Tony's Restaurant
A picture window connects the kitchen
and the main dining room
At the end of the summer season, I went travelling around Europe with some friends and when I came home, of course, I needed to get a job. I was lucky enough to get coffee date from Mr Vallone [owner of Tony’s] during which he asked me to do a tasting menu for him the next day. I was allowed to pick whatever I wanted from the pantry to make four dishes. I remember that I did an avocado and crab salad with pancetta, a really tight little salad, and I did lamb with braised fennel.  I also crusted tuna in lava salt from Hawaii and served it with beach mushrooms in a cognac sauce.   My last dish was burrata cheese but I didn't really know how to use the broilers. In order to warm it up a little bit, I put it on parchment paper under the broiler and of course, it caught on fire! The cheese did get a little covered in ash, but I sent it out with a pasta chip and a sauce vierge, and it can’t have ruined it completely, because they hired me.

When I started working here, I would work a number of different kitchen stations. Then they made me sous chef and then in November of last year, I was made the chef de cuisine.

Day to day, I’m usually in the restaurant by nine. I'll change into my whites and, depending on the day, I have a few tasks such as the preparation of that tomato ravioli filling.  Also, I’ll give some thought to new dishes. I pick up ideas randomly from all over the place.  I have five or six books that I look at, for instance The Flavor Bible which is a great tool for any chef.  It has, say, green grapes in there and then it lists everything that goes really well with green grapes in alphabetical order. It’s fantastic.

So if I have a new dish to present, I will write up the recipe and get it ready to show to Mr Vallone and to our General Manager, Scott Sulma.  Some mornings, I'll be tasting stuff or teaching people how to do a new dish, or I'll be checking on the parties and events.  For example, we are about to do a Wine Dinner in partnership with winemaker Paul Hobbs.  He will feature a bunch of wines and we'll prepare food to go with them. It's the first one I've done and I think it'll be fun.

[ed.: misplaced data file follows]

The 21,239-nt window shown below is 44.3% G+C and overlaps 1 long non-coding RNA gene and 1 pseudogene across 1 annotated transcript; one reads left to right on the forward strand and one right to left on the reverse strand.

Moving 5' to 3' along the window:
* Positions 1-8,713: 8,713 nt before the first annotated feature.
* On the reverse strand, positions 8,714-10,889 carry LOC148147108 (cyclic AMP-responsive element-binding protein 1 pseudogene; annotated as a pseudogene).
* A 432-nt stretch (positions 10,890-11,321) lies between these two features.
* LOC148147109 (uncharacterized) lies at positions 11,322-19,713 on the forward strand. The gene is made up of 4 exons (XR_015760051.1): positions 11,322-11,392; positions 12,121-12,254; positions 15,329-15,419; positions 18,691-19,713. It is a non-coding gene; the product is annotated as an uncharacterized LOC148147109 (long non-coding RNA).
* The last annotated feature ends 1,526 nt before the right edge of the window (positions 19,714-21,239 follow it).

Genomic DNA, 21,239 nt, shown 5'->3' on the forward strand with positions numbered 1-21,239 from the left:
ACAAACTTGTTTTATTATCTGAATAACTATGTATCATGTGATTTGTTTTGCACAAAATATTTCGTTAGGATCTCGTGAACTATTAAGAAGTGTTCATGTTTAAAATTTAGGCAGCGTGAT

Tomato fonduta ravioli, braised Texas rabbit with a white asparagus sauce
“This is Texas rabbit which our supplier gets direct from a farm.  They send us rabbit legs and we braise them. The white asparagus is from Holland and is in season only three months of the year which makes this a very special springtime dish.”
People start coming in for lunch from 11.30 and we’re really busy through till about two, though we are open all afternoon. Though we all try to get to break in the middle of the day, I do my orders each afternoon for produce and bread.  I don’t have a standing order because I want to decide each day what we need.

In the evening, it's always busy, particularly on Thursdays, Fridays and Saturdays, though we are closed on Sundays.  We’re open from about 5.30 until ten, or until midnight on Fridays and Saturdays, so that makes for long days.  We do have seasonal rushes, of course. December is just crazy and Valentine’s Day lasts a whole week!  This year, we were busy through January and February which is good because those are normally slow months.

During the service, I don't actually cook, I do the expediting. I get the tickets and I tell the line chefs when to fire things. Once the first course has gone, we still have that second course hanging on the board so it’s up to me to keep track of the tickets and where everything is. Once the food is ready, I make sure that everything is right, put it on the tray and send it out. I don't taste everything for every table but I do taste all the purées and sauces before service starts so I knew that we're good to go. I don’t get to eat until probably about 10.30 or 11pm.  Sometimes I'm so tired I can't even put anything in a box. I just want to go home, but usually I look forward to eating at the end of the night. It's a treat for me, especially if my boyfriend stays up to eat with me.